Mass walkout by ACT secondary students

Issue 

By James Basle

CANBERRA — In one of the largest expressions of student anger in recent history, 2500 college students walked out of classes on October 27, in protest at education and teacher cuts. This represents about 40% of all college students in the ACT.

At least six of the nine colleges (years 11 and 12) and some high schools were part of the walkout. The day included mass meetings where students expressed their determination with slogans like "Cutting our education is like cutting our lives".

The day culminated in a rally at Glebe Park and a march to the ACT Legislative Assembly.

The September ACT of the Follett Labor government proposed a 2% decrease in schools spending this year, cutting 80 teacher positions.

This $4.3 million cut will mean increased class sizes and reduced subject choices. The government plans to slash a further 2% off the education budget every year for three years.

At Narrabundah College, Kamini Junankar, Resistance activist and member of Secondary Students Against the Cuts (SSAC), reports that about 800 students from a school population of about 900 participated in the walkout, organised by Students Action Against Cuts to Education (a Narrabundah based group) and by SSAC.

Four hundred students attended a rally at a nearby oval and heard a number of speakers, including students, the Liberal opposition education spokesperson, Greg Cornwell, and independent member Michael Moore.

Cornwell said that the Liberals would amend the budget to preserve teacher numbers. But some students found this opportunist and hypocritical, as it seems the Liberals would still cut funding to education and almost definitely close a number of schools.

Moore spoke of his support for education and teachers, but said that he would not block the budget bills in order to defend public education.

At Dickson College, Bronwen Brook reports, 150 students, about one in four, participated in the walkout. Another source told Green Left Weekly that the principal threatened students who participated with having an unexplained absence marked against their name.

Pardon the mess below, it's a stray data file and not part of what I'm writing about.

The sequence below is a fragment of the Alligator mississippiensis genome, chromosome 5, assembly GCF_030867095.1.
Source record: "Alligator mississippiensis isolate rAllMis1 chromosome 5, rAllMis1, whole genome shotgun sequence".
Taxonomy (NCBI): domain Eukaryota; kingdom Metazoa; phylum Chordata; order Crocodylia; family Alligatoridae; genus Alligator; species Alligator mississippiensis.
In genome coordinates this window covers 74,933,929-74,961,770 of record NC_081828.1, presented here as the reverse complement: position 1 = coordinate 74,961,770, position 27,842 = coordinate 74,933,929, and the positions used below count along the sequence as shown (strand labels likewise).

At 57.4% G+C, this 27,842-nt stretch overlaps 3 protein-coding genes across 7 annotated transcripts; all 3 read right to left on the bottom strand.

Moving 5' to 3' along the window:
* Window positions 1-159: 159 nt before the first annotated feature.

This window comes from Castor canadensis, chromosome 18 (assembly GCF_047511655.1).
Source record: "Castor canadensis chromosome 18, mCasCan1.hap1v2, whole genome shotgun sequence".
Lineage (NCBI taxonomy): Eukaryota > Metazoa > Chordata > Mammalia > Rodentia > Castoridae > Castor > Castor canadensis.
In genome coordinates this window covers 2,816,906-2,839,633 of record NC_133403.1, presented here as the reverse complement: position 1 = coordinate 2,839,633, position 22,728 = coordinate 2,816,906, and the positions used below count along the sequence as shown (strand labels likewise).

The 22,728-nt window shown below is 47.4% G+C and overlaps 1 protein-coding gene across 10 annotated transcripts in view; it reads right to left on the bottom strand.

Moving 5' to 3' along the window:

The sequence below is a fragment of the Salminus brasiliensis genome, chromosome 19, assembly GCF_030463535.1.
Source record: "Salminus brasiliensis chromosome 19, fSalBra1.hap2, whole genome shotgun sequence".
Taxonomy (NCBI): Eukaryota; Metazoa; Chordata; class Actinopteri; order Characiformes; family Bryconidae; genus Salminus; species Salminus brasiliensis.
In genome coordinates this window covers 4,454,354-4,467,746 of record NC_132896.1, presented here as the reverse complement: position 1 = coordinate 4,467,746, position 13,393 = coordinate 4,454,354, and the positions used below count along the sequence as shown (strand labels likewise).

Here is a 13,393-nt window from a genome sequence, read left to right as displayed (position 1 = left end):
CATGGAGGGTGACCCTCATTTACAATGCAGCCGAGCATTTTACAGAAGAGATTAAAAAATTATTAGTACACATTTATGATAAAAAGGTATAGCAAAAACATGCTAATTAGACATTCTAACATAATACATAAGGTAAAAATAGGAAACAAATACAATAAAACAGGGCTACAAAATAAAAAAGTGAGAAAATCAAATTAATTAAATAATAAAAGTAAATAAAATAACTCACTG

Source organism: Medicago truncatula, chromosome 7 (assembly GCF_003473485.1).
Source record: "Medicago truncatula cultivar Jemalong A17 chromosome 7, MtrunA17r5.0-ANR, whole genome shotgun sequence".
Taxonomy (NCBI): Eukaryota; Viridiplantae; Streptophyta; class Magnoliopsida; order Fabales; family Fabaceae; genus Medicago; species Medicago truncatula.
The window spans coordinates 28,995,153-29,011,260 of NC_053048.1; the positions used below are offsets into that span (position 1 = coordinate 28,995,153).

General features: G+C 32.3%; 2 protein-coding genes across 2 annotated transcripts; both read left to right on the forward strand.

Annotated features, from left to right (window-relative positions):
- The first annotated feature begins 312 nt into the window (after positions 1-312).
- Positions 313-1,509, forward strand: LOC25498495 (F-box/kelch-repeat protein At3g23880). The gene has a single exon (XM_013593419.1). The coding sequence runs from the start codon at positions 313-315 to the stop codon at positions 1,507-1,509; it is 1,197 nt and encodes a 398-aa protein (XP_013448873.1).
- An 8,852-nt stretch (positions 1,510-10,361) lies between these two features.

At Lake Ginninderra College, 700 students left classes, according to Amrita Mahli. The previous day 400 students at a year 12 meeting supported the Student Representative Council's recommendation to organise a walkout.

At Stirling College, Stephen Jones reports, 600 students walked out. This was achieved purely on the basis of hearing that other colleges were doing so.

According to a source at Lyneham High, about 300 students wanted to leave classes. Police were called in to stop the walkout, and a delegation was then allowed to attend a later rally. High school students in the ACT are "legally" not allowed to participate in political activities.

SSAC is a secondary student group initiated by Resistance to fight the cuts and for student interests. SSAC is organised on both a local and cross-school basis. Any student interested in joining SSAC and establishing a group at their school can contact Kamini Junankar on 247 2424.

According to Junankar, this is just the beginning of the student fight back. "The walkout showed the huge potential for students to fight the attacks on our education, and we will definitely be intensifying the campaign.

"Both Labor And Liberal will cut our education, attack our living standards and do nothing about a 32% youth unemployment rate. They will sacrifice our generation for corporate profits. We have to build an alternative, of mass action, activism and community support."